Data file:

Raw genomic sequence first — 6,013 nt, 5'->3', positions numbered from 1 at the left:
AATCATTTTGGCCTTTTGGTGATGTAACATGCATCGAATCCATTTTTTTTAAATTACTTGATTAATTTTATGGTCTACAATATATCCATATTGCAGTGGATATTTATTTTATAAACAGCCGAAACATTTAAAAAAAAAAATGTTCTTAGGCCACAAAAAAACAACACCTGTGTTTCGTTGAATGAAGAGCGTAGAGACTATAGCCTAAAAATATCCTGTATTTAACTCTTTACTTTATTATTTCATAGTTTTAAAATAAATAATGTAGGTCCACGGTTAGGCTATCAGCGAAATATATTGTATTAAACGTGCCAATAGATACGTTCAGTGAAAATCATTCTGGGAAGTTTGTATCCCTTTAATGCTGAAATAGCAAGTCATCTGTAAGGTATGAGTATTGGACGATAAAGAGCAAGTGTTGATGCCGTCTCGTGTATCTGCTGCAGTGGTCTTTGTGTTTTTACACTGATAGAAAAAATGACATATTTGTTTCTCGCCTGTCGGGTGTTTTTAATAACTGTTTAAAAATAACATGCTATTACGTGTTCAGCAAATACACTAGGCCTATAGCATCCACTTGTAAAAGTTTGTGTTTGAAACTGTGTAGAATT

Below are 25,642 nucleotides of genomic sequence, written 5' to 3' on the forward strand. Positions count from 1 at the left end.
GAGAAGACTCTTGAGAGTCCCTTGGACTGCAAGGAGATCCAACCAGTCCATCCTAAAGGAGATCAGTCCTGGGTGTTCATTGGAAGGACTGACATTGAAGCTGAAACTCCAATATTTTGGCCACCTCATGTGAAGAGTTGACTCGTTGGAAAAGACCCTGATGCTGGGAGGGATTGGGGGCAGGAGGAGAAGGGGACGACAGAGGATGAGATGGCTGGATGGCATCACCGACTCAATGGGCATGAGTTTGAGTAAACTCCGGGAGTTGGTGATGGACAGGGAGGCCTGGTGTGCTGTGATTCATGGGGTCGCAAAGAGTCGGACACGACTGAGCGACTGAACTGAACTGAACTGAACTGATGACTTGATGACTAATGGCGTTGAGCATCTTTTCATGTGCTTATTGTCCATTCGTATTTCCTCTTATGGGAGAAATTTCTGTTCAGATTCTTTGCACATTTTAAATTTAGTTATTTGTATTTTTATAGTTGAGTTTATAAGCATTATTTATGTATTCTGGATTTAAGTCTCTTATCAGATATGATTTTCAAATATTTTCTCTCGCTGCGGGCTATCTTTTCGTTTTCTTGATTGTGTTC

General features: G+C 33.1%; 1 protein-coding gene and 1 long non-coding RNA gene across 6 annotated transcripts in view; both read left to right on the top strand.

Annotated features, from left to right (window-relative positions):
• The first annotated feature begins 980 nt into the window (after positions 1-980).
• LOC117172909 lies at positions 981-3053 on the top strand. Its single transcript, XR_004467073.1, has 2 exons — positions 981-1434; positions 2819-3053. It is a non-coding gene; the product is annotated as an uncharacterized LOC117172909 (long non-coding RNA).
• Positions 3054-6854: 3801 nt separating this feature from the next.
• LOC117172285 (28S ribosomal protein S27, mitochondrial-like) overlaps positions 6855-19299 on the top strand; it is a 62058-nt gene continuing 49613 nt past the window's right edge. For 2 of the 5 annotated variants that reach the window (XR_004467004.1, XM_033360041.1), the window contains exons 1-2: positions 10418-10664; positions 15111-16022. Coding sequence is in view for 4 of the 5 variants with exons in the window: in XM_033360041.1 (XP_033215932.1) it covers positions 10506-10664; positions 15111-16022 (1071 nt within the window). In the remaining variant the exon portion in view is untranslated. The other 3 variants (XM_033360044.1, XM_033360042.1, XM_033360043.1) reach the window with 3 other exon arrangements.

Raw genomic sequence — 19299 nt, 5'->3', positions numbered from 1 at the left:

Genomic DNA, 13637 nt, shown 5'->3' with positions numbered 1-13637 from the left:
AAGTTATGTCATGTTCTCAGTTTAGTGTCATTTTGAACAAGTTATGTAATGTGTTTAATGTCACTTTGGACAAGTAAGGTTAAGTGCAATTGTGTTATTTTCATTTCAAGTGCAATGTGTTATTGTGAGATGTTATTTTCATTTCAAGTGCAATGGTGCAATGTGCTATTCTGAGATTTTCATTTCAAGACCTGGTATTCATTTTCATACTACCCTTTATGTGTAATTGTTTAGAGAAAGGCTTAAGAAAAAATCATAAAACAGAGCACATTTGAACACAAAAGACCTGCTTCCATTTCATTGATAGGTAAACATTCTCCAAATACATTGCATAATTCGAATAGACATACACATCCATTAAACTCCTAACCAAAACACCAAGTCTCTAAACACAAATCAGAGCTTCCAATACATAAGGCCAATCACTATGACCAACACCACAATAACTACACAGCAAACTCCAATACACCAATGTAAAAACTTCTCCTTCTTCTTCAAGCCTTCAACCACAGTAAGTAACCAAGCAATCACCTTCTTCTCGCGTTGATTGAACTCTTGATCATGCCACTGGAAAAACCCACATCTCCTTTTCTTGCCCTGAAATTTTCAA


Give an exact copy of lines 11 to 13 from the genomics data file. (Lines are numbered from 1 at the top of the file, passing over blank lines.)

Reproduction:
Raw genomic sequence — 19299 nt, 5'->3', positions numbered from 1 at the left:

Genomic DNA, 13637 nt, shown 5'->3' with positions numbered 1-13637 from the left:
AAGTTATGTCATGTTCTCAGTTTAGTGTCATTTTGAACAAGTTATGTAATGTGTTTAATGTCACTTTGGACAAGTAAGGTTAAGTGCAATTGTGTTATTTTCATTTCAAGTGCAATGTGTTATTGTGAGATGTTATTTTCATTTCAAGTGCAATGGTGCAATGTGCTATTCTGAGATTTTCATTTCAAGACCTGGTATTCATTTTCATACTACCCTTTATGTGTAATTGTTTAGAGAAAGGCTTAAGAAAAAATCATAAAACAGAGCACATTTGAACACAAAAGACCTGCTTCCATTTCATTGATAGGTAAACATTCTCCAAATACATTGCATAATTCGAATAGACATACACATCCATTAAACTCCTAACCAAAACACCAAGTCTCTAAACACAAATCAGAGCTTCCAATACATAAGGCCAATCACTATGACCAACACCACAATAACTACACAGCAAACTCCAATACACCAATGTAAAAACTTCTCCTTCTTCTTCAAGCCTTCAACCACAGTAAGTAACCAAGCAATCACCTTCTTCTCGCGTTGATTGAACTCTTGATCATGCCACTGGAAAAACCCACATCTCCTTTTCTTGCCCTGAAATTTTCAA